23. A test executive system as in claim 22 wherein said information further includes a stop test indicator indicating which of said options has been selected.
24. A test executive system as in claim 19 wherein said error indicator comprises a graphical element selected from the group consisting of: a spreadsheet element corresponding to said measurement; an icon in a hierarchical tree; an error indication in a progress window; and a dialog box.
25. A product that provides a test executive system for controlling tests on a device under test (DUT) that is separate and distinct from said test executive system, said product comprising instructions for directing a processing unit to:
perform a measurement to obtain a test result;
determine whether said test result is an erroneous result reflecting at least one of: faulty set up of said DUT and a failure of the interface between said test executive system, and any associated test equipment, and said DUT, as opposed to failures of said DUT itself;
display an error indication correlated to said measurement if said result is determined to be an erroneous result; and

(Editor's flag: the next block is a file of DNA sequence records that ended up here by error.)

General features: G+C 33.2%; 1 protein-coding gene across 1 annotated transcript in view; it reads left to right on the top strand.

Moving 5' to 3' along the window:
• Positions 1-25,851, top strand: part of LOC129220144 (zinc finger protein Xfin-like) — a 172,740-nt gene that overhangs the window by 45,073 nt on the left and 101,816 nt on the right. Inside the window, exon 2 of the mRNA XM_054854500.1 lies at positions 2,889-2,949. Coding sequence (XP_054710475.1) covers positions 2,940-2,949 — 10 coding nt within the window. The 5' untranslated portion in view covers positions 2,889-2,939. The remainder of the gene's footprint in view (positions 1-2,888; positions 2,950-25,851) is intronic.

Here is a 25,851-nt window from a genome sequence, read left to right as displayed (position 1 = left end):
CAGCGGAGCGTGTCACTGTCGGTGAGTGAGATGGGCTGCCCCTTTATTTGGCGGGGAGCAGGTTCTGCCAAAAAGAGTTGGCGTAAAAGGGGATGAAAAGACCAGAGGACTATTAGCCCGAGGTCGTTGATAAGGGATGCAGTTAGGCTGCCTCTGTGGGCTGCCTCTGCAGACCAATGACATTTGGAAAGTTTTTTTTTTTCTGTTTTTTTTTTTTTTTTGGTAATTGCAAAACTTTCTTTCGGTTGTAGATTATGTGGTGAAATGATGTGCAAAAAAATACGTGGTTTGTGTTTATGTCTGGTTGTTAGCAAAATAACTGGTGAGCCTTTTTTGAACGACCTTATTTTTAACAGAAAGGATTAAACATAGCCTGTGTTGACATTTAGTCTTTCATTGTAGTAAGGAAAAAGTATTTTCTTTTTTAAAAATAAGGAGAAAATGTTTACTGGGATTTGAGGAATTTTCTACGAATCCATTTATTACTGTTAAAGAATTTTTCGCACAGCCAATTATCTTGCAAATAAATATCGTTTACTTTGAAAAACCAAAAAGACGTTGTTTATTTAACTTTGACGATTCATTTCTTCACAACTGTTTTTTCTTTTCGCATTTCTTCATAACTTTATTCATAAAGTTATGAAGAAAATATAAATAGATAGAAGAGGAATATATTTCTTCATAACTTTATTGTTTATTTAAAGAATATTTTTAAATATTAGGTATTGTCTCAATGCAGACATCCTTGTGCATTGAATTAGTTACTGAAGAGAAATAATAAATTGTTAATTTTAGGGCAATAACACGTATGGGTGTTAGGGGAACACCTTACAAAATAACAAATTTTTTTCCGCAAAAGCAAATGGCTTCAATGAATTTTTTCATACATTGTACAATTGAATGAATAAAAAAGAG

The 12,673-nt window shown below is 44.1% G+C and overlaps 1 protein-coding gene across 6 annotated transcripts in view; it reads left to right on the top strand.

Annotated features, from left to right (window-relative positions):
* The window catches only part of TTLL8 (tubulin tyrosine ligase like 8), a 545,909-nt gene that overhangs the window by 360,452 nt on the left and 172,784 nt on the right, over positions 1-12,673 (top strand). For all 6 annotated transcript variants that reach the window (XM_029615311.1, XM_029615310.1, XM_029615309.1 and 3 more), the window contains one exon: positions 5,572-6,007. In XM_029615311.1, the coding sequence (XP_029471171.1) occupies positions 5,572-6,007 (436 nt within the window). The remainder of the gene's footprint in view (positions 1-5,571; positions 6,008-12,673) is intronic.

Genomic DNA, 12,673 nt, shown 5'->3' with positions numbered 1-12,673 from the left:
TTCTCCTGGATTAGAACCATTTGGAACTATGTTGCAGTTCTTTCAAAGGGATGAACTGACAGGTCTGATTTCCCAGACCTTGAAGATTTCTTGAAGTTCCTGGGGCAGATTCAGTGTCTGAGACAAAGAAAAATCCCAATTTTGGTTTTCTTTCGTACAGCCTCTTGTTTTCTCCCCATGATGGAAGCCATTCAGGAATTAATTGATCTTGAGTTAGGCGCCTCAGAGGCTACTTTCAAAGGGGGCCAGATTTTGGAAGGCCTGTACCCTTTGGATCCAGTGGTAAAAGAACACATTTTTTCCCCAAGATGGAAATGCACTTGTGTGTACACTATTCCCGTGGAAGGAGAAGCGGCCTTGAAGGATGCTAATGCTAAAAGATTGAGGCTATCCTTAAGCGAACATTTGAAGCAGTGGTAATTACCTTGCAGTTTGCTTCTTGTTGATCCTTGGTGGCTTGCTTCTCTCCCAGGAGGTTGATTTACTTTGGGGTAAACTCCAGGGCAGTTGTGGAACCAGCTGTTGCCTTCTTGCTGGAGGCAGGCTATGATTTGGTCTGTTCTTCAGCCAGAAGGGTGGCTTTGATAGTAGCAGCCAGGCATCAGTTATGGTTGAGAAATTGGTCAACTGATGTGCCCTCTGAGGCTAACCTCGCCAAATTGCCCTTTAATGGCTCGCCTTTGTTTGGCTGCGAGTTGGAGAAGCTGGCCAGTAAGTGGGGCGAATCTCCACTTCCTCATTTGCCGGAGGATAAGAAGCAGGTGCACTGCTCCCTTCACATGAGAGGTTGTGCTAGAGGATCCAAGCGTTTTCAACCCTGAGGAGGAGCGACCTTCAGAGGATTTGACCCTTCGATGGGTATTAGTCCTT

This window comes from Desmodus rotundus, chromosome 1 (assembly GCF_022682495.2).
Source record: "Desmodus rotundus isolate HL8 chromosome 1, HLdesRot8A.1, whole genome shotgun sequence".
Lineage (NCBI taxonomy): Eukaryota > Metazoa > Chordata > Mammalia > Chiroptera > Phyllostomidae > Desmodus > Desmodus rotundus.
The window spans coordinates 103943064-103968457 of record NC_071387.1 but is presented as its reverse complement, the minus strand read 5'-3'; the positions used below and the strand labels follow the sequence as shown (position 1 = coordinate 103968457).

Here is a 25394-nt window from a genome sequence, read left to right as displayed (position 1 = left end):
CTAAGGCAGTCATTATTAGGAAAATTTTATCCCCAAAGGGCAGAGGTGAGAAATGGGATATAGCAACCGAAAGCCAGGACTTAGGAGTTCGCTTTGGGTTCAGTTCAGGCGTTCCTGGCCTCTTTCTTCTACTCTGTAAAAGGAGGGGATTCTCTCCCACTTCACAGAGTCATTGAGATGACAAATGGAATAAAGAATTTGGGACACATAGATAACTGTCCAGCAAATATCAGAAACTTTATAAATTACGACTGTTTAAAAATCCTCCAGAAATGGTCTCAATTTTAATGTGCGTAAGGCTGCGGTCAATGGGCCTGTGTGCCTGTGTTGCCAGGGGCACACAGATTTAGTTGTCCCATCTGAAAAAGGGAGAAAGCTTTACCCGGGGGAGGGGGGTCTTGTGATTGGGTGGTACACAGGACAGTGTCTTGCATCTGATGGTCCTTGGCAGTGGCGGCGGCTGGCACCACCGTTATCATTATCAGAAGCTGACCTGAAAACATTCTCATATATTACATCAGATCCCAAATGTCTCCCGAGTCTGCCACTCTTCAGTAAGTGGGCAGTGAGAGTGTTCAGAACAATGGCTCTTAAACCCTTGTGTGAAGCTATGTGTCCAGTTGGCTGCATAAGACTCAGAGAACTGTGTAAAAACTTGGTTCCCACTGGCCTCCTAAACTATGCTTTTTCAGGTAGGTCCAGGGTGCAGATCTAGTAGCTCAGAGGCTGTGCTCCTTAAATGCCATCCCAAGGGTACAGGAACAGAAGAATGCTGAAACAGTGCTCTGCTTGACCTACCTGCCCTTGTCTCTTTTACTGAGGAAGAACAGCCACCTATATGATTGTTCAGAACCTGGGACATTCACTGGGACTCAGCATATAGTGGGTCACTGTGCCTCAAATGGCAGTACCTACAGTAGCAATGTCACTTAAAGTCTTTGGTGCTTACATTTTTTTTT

a media readable by said processing unit that stores said instructions.
26. A product as in claim 25, and further including instructions to determine if said test result is a marginal result, and display a marginal result indication correlated to said measurement if said result is marginal.
27. A test executive system for controlling electronic tests on a device under test (DUT) that is separate and distinct from said test executive system, said test executive system comprising:
a memory for storing a test and test results;
an electronic processor communicating with said memory for controlling the execution of said test and generating said test results;